The Chronicles of Narnia: The Lion, the Witch, and the Wardrobe
Director : Andrew Adamson
Screenplay : Ann Peacock and Andrew Adamson and Christopher Markus & Stephen McFeely (based on the book by C.S. Lewis)
MPAA Rating : PG
Year of Release : 2005
Stars : Georgie Henley (Lucy Pevensie), Skandar Keynes (Edmund Pevensie), William Moseley (Peter Pevensie), Anna Popplewell (Susan Pevensie), Tilda Swinton (White Witch), James McAvoy (Mr. Tumnus), Jim Broadbent (Professor Kirke), Kiran Shah (Ginarrbrik), James Cosmo (Father Christmas), Judy McIntosh (Mrs. Pevensie), Elizabeth Hawthorne (Mrs. MacReady), Patrick Kake (Oreius), Shane Rangi (General Otmin), Liam Neeson (Aslan)
Everything about The Chronicles of Narnia: The Lion, the Witch, and the Wardrobe, including its lengthy, colon-demarcated title (which The Village Voice’s J. Hoberman amusingly likened to “a verbal freight train”) and its New Zealand locations, immediately brings to mind Peter Jackson’s magnificent The Lord of the Rings trilogy, which less than two years ago swept away both awards and billions of dollars. Although more than robust enough to stand on its own, The Chronicles of Narnia has always been The Lord of the Rings’ likable, but slightly dorky cousin--fantasy for kids whose parents didn’t let them see PG-rated movies.
When C.S. Lewis wrote his seven-part series, which was roughly during the same period that fellow Oxford professor J.R.R. Tolkien was penning his fantasy trilogy, it was written as both a Christian allegory and, as the first book’s subtitle attests, “A Story for Children.” Although the book and the faithful film adaptation can be seen both ways, there are some aspects of the tale that will undoubtedly take on Christian significance in the eyes of those looking for it, most notably the lion hero’s decision to sacrifice himself for another. Of course, it doesn’t help that Disney is marketing the film so heavily to churchgoers, not for any genuinely spiritual purpose, but simply to ensure that they reap the same dollars that Mel Gibson did with The Passion of the Christ a year and a half ago.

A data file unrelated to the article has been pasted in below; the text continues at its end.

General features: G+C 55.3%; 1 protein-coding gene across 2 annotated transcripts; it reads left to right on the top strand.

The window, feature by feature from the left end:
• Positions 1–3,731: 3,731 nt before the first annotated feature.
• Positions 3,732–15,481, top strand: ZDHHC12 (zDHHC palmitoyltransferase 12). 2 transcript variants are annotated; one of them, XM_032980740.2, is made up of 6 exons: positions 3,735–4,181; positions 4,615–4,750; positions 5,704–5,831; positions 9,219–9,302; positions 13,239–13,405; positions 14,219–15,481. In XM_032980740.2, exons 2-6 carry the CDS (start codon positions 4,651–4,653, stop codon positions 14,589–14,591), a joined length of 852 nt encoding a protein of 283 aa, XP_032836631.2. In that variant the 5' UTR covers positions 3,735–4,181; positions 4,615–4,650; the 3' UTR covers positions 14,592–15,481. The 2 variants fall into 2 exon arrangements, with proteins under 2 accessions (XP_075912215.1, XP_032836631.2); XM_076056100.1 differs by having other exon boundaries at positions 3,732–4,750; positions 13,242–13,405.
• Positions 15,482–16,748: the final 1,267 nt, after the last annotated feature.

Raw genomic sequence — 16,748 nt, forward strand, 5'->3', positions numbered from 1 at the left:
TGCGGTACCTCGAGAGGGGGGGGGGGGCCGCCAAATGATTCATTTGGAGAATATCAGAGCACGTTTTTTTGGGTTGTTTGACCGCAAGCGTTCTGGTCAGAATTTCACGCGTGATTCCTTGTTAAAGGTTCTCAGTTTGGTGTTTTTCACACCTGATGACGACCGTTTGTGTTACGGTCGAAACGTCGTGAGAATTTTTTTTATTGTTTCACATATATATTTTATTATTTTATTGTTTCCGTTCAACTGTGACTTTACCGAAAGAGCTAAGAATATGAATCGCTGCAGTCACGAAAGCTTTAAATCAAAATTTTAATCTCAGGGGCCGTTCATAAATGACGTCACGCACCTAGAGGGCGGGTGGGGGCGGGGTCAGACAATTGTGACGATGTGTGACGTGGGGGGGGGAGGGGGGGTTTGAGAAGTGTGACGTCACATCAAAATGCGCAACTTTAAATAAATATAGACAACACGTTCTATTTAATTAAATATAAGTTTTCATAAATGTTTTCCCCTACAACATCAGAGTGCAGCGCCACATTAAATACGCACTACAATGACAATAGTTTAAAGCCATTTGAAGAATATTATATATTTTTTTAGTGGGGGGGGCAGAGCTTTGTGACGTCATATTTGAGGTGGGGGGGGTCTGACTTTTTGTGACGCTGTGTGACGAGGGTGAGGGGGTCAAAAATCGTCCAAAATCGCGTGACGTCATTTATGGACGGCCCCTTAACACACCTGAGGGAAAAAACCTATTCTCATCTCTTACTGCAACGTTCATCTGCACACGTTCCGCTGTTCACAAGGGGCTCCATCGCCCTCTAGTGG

One of the things about Narnia that distinguishes it from much fantasy literature is its clear grounding in then-contemporary reality. The four Pevensie children--worrisome oldest brother Peter (William Moseley), logical middle daughter Susan (Anna Popplewell), brooding middle son Edmund (Skandar Keynes), and innocent little Lucy (Georgie Henley)--first discover the wonderful world of Narnia through the back of a wardrobe in an old professor’s house because they’ve been sent away from London to escape the Nazi’s bombing raids. In fact, the film emphasizes this by opening the film in the middle of a blitz, taking us from the cockpit of a German fighter down to the ground where the children must dash from their house and into a bomb shelter.